This art deco inspired jug had many incarnations: it was made from 1941-1966. This particular jug was made in the late 50s- when textured splatter glaze was all the rage. You have to hand it to Diana- they could reproduce an essentially 20s form in a whole range of finishes- from single colour, shiny glazes, to sponge dual glazes – to this sort of typical 50s ‘modernist’ glaze – to sell the same shaped jug in earthenware.
This is a fantastic Diana jug- described as J4 and selling for 9/- in 1950, when it was made. That’s 9 shillings- 9 ‘bob’ in the old parlance [or just less than half a pound!]
The jug was produced in this matt white glaze, and the brown and green drip glaze that has featured previously on this blog. I collect Diana in the brown & green colourings- but love the deco stylings of this jug and am sorely tempted to keep it.
I’ve styled the jug as a vase- the matt white glaze looks fabulous with the off-white colour schemes of most contemporary walls- and it’s nice to have a retro piece that has a few functions.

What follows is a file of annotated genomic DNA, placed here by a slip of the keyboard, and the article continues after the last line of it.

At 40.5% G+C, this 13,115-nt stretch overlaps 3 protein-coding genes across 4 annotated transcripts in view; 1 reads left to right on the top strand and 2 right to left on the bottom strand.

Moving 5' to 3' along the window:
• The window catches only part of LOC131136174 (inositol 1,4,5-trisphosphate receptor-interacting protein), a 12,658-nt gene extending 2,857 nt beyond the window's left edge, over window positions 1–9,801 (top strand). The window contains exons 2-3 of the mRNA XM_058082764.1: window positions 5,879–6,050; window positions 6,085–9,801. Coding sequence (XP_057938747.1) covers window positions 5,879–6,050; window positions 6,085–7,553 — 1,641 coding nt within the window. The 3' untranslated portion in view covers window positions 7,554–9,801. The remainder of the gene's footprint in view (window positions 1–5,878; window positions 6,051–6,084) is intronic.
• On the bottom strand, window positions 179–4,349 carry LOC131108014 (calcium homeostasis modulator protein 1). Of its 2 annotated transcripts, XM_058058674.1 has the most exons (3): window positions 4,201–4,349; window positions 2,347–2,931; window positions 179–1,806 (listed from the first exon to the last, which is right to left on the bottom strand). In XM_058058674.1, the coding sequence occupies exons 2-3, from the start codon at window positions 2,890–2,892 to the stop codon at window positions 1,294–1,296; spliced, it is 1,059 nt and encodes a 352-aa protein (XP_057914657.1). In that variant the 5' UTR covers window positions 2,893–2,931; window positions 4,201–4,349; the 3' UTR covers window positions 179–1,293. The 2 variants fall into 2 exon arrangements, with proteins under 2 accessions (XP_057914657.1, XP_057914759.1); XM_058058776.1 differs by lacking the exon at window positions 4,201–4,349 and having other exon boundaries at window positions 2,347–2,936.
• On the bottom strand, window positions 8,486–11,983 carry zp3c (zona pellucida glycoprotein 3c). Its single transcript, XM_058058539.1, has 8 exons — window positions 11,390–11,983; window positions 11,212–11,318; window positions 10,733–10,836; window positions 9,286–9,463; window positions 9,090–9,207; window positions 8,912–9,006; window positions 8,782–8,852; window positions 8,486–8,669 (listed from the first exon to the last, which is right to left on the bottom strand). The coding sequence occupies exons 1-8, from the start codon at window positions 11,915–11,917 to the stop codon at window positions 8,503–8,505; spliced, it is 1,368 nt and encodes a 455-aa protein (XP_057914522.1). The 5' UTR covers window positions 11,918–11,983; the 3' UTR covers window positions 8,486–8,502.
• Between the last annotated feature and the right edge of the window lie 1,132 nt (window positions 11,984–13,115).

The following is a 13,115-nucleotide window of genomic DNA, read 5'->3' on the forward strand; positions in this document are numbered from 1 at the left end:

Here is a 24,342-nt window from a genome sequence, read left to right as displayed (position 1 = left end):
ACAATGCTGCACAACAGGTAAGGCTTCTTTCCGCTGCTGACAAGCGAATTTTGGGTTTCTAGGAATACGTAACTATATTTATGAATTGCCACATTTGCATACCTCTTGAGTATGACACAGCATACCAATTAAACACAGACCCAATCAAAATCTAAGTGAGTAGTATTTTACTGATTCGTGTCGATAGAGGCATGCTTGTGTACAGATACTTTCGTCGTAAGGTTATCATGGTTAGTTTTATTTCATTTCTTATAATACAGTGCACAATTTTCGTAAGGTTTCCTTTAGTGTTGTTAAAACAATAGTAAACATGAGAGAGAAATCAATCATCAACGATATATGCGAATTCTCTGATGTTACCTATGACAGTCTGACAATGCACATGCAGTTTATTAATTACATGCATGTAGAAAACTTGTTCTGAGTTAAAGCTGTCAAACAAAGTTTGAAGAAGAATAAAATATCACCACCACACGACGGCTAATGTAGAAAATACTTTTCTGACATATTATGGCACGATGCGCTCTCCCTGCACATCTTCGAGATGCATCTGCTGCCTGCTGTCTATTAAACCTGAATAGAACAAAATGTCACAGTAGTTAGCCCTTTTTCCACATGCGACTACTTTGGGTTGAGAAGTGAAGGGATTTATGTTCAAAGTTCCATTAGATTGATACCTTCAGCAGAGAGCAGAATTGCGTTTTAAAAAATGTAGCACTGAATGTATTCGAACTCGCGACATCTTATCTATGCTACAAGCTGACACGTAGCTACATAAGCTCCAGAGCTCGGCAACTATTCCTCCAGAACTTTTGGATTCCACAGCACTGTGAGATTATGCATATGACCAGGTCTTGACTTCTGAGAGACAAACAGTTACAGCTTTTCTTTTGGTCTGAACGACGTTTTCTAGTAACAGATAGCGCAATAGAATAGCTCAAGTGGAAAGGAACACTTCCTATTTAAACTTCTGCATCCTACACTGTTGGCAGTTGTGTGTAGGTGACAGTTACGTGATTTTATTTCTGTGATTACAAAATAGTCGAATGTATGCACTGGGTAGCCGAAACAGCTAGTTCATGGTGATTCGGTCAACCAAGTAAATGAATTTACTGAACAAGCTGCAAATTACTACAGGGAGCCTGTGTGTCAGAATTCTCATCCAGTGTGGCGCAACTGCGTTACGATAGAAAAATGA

Diana ‘spotty’ pudding bowl and jug
made in Sydney, Australia c. 1952 -1957
Diana pottery didn’t start the 50s trend for spots – but it certainly continued it with gusto. During the period 1952-1957 all sorts of domestic ware was glazed with a single strong 50s blue, yellow or pink background with white dots. Large white dots, not your namby-pamby polka dots!
Spotted pottery is now popularly identified with the 50s, and it is getting increasingly harder to find. I love Diana pottery- partly for their Australiana-themed output [see many, many posts, below] and partly because it operated not far from where I now live. Nostalgia- and proximity- a heady mix!
These two pieces are not the same blue- probably hand painted by different people on different glazing days – but don’t they look smashing together? The robust pieces are still able to be put into kitchen service- I have testified on this blog before about the number of lovely christmas puddings I have enjoyed made by my sister-in-law, who often cooks them in a Diana pudding bowl [and I enjoy two gifts in one!]
I have seen the pudding bowl on an antique seller’s website for $120 – with $95 for the jug. They are now becoming rare and are collectible- and popular.